The bizarre American genius for making major events out of meta-events—the pre-Oscar broadcast; the before-the-debate spin on the after-the-debate spinning—includes our sports, where in some ways it first began. The N.F.L. draft, arriving this week, has become a spectacle of its own, with “draftniks,” day-long previews, and winners and losers announced before the draftees are. The stories of those who might get picked—this year, for the first time, they include an openly gay player, the University of Missouri defensive end Michael Sam—often overshadow the stories of how the players already picked are playing.
The N.F.L. draft is also the moment on the calendar when the intersection of college sports and capitalism comes into clearest focus, and this year brings into view a couple of timely, overlapping crises: one of health care, the other of inequality. The first lies in our growing awareness that football played at any level of competition puts players’ bodies and brains at real long-term risk. (The problem isn’t unique to football; hockey, lacrosse, and even soccer produce head injuries at about the same rate, but football depends on collisions in ways that the other sports do not, at least not so entirely.) There is a growing sense that watching football is really watching bright young men turn themselves into broken old ones. President Obama’s remark that he would have to think long and hard before letting a son of his play football may be one of those small social markers which loom large in retrospect. As Jack Kennedy to hats, so Obama to helmets: Presidents can make once accepted elements of life look suddenly dated.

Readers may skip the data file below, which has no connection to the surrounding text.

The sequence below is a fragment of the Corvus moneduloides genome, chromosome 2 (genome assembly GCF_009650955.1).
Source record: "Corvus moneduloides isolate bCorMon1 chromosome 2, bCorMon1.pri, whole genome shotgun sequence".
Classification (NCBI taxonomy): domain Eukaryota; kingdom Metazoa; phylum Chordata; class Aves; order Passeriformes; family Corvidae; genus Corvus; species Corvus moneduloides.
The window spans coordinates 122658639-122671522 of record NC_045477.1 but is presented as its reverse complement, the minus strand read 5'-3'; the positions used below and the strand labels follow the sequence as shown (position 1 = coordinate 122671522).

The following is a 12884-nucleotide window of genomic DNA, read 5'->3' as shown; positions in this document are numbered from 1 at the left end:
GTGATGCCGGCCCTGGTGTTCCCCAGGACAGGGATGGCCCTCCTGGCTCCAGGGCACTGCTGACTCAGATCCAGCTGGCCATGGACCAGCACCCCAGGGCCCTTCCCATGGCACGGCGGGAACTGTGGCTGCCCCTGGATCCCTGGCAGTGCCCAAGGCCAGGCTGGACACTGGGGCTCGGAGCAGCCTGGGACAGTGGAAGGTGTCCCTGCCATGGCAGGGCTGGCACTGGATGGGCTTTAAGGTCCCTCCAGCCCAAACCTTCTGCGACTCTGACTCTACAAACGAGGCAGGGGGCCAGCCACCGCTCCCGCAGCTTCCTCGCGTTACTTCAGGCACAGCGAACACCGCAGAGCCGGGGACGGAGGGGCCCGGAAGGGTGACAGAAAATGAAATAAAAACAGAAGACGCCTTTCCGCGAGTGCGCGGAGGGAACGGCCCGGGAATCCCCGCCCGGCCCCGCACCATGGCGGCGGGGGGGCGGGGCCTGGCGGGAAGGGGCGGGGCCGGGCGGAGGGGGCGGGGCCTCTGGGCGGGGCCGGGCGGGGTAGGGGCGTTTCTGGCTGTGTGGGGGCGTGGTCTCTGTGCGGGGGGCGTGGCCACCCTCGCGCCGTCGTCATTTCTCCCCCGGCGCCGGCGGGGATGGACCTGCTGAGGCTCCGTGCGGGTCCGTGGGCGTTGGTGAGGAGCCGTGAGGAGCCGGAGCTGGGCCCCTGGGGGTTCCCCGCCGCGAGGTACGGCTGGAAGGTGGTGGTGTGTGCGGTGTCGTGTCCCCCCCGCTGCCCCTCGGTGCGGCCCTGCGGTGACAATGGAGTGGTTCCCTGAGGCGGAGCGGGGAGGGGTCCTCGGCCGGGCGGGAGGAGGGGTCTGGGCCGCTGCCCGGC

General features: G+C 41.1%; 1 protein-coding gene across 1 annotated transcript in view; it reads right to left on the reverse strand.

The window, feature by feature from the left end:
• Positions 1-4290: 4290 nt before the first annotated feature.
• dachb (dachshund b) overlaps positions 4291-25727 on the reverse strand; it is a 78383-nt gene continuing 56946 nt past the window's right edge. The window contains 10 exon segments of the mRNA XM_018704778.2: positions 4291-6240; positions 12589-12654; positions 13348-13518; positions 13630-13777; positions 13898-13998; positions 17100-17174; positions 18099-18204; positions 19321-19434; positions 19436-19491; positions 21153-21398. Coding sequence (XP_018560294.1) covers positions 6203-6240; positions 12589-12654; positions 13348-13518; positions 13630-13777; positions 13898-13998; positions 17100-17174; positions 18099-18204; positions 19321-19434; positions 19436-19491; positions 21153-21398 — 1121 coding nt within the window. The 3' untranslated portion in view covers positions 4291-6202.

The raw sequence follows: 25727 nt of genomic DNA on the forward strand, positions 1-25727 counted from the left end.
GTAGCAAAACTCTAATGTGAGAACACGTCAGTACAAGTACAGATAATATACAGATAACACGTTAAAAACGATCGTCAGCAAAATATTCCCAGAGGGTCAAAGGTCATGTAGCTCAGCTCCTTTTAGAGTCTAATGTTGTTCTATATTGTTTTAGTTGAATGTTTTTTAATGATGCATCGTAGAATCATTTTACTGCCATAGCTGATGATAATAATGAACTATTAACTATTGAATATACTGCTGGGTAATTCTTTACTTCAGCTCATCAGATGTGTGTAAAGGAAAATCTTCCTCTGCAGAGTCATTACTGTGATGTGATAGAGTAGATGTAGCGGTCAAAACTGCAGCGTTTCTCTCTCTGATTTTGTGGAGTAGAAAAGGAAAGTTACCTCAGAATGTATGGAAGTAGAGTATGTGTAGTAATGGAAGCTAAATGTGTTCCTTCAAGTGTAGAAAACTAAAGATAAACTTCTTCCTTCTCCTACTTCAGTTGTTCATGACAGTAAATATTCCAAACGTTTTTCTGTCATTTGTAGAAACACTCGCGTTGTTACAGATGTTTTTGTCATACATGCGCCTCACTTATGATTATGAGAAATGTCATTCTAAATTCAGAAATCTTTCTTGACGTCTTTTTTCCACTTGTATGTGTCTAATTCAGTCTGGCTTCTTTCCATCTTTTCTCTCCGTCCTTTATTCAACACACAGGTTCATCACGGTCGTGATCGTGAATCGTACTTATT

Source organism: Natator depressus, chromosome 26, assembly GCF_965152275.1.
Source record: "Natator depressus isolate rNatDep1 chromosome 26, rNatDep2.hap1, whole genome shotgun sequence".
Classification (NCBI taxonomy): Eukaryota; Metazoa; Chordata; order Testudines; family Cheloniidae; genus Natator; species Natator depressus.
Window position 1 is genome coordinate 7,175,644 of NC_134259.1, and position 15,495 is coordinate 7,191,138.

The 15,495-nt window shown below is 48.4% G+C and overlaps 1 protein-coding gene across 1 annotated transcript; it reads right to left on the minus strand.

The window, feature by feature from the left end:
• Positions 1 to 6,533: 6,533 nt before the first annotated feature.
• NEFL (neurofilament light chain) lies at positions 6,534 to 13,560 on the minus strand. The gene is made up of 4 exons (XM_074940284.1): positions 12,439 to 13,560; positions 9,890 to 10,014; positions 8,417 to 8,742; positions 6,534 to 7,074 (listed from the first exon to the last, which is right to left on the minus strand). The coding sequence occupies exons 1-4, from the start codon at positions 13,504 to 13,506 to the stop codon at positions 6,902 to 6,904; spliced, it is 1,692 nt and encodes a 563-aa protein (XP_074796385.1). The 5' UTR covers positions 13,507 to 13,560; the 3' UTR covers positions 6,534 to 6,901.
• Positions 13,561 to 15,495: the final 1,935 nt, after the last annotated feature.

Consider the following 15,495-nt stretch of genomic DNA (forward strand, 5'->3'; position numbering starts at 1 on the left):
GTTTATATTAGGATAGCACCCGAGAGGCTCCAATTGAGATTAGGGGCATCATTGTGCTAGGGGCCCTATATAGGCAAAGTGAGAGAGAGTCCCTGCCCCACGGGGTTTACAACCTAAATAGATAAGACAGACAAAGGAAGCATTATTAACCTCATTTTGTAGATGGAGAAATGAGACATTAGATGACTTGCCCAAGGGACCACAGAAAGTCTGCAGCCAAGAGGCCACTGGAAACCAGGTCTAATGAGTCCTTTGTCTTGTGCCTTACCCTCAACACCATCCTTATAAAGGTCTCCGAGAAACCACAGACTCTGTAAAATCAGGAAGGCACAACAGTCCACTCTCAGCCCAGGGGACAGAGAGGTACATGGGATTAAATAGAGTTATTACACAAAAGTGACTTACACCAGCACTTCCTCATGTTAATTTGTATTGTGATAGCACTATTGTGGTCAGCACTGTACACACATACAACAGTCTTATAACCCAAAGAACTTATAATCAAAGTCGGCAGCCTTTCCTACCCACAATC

These crises are added to by others—the slow-footed investigation of a rape allegedly committed by a Heisman Trophy winner; academic departments that offer non-courses to student athletes who may not even be fully literate—and all of them point to the same thing: that the ideal of the “student-athlete,” long crumbling, is now pretty much in rubble. A regional National Labor Relations Board has ruled, in what many expect to be a precedent-setting decision, that student-athletes at Northwestern University can begin to unionize. The rationale for the players’ demands, which include concussion-testing, extended medical coverage, and more manageable practice schedules, is based on a real inequity. Football makes lots of money for schools—Northwestern says that between 2003 and 2012 it made two hundred and thirty-five million dollars in football revenue, including lucrative TV deals—and the thought is that those who create the value ought to share in it, particularly since a sports scholarship, instead of being a guarantee of four years of free education, often lasts only as long as a player is producing. The union vote is a subset, in turn, of a larger, much talked-of move to pay student players to play sports. This, too, sounds reasonable. Nick Saban, the head coach at the University of Alabama, makes around seven million dollars a season; shouldn’t those who do the work share the wealth?